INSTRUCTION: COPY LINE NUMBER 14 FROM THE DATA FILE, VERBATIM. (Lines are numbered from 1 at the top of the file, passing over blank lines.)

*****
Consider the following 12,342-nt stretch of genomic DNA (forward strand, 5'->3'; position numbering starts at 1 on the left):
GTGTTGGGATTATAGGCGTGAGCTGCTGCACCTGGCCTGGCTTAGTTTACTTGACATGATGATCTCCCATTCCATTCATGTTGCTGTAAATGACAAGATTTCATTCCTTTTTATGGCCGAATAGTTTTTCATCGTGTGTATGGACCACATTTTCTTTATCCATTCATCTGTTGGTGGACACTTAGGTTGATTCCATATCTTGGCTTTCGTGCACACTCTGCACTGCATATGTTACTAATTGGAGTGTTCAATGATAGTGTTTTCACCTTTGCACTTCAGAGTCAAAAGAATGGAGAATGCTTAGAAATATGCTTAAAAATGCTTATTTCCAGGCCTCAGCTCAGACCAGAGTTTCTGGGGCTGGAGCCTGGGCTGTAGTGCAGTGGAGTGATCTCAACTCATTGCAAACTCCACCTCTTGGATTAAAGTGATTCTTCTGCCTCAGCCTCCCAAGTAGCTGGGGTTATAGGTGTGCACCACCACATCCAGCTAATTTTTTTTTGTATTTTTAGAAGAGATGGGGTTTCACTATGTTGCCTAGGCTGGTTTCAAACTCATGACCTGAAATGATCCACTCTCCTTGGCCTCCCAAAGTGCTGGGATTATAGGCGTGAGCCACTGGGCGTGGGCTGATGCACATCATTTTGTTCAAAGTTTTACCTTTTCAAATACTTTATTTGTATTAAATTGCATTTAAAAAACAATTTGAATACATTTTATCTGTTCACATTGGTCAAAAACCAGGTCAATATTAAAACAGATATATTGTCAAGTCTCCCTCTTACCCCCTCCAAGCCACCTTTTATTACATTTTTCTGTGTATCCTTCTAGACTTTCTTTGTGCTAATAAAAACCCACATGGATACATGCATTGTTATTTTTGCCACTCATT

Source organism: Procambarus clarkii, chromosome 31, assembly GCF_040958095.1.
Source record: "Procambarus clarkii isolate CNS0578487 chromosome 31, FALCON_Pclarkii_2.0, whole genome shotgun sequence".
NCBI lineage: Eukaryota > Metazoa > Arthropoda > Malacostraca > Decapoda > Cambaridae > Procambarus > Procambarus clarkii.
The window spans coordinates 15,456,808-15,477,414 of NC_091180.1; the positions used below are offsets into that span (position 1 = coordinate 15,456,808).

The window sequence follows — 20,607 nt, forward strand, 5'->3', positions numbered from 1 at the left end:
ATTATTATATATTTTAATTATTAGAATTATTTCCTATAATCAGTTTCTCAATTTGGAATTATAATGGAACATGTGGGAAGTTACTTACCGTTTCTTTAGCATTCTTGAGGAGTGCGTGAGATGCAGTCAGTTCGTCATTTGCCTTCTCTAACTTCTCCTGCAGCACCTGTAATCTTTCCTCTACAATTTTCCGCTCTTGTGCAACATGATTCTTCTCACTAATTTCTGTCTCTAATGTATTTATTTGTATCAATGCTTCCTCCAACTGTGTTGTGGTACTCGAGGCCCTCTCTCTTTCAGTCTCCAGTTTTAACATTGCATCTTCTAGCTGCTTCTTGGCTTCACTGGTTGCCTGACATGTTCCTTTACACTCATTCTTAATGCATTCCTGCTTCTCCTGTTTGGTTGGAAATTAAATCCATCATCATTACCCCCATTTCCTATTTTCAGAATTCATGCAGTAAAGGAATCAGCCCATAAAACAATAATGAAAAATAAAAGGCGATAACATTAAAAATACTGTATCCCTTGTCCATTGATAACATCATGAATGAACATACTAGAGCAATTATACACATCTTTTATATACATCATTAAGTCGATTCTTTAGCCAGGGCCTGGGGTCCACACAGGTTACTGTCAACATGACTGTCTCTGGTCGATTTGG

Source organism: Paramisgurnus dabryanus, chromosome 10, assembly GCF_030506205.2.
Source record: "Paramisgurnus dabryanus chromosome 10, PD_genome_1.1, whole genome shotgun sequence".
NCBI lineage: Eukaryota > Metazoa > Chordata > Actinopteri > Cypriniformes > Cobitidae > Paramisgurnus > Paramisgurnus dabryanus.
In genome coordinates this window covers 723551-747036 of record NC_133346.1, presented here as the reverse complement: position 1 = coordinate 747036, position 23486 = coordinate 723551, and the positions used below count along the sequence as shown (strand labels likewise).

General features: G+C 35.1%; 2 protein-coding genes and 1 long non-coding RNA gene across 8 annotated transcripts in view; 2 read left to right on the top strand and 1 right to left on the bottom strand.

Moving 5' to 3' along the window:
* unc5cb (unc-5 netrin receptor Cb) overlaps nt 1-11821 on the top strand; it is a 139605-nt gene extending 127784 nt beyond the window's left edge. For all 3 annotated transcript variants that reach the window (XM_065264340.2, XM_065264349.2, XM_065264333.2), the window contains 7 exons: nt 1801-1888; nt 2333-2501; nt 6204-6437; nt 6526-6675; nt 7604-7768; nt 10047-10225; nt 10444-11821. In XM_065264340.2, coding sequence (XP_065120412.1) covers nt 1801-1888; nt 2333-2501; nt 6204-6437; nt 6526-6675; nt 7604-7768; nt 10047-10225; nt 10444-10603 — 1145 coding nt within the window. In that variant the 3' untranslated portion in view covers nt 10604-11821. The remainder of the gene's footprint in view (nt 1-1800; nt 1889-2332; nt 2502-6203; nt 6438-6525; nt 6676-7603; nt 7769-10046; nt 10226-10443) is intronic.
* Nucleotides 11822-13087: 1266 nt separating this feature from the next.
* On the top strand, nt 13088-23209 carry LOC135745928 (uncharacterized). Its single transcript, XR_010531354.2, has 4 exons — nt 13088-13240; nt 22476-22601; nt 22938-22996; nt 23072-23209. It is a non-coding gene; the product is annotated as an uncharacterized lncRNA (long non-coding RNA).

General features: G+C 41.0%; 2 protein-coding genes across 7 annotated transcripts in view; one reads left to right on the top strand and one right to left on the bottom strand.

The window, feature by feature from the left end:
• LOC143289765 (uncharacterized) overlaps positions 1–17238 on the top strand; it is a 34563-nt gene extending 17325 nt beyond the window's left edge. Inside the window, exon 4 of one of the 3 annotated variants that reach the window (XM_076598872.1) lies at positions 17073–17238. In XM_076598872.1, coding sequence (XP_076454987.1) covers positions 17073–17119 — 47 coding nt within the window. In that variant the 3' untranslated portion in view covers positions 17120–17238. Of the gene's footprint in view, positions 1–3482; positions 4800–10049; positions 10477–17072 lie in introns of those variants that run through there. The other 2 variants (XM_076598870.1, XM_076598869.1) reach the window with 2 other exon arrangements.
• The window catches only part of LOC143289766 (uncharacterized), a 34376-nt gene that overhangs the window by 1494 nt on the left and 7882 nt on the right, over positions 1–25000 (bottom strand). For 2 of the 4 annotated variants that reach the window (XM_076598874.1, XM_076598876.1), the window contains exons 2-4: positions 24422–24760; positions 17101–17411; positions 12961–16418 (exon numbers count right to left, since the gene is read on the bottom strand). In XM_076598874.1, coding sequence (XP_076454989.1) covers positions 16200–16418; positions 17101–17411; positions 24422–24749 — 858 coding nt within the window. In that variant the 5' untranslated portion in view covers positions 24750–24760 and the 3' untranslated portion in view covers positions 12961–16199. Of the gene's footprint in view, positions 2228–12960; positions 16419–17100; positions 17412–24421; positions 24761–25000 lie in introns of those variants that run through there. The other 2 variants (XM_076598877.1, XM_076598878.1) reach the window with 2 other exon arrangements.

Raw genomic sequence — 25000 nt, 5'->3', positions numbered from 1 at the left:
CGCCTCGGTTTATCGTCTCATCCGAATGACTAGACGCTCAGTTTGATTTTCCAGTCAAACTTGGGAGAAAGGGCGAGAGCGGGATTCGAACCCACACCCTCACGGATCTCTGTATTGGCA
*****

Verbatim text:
Moving 5' to 3' along the window: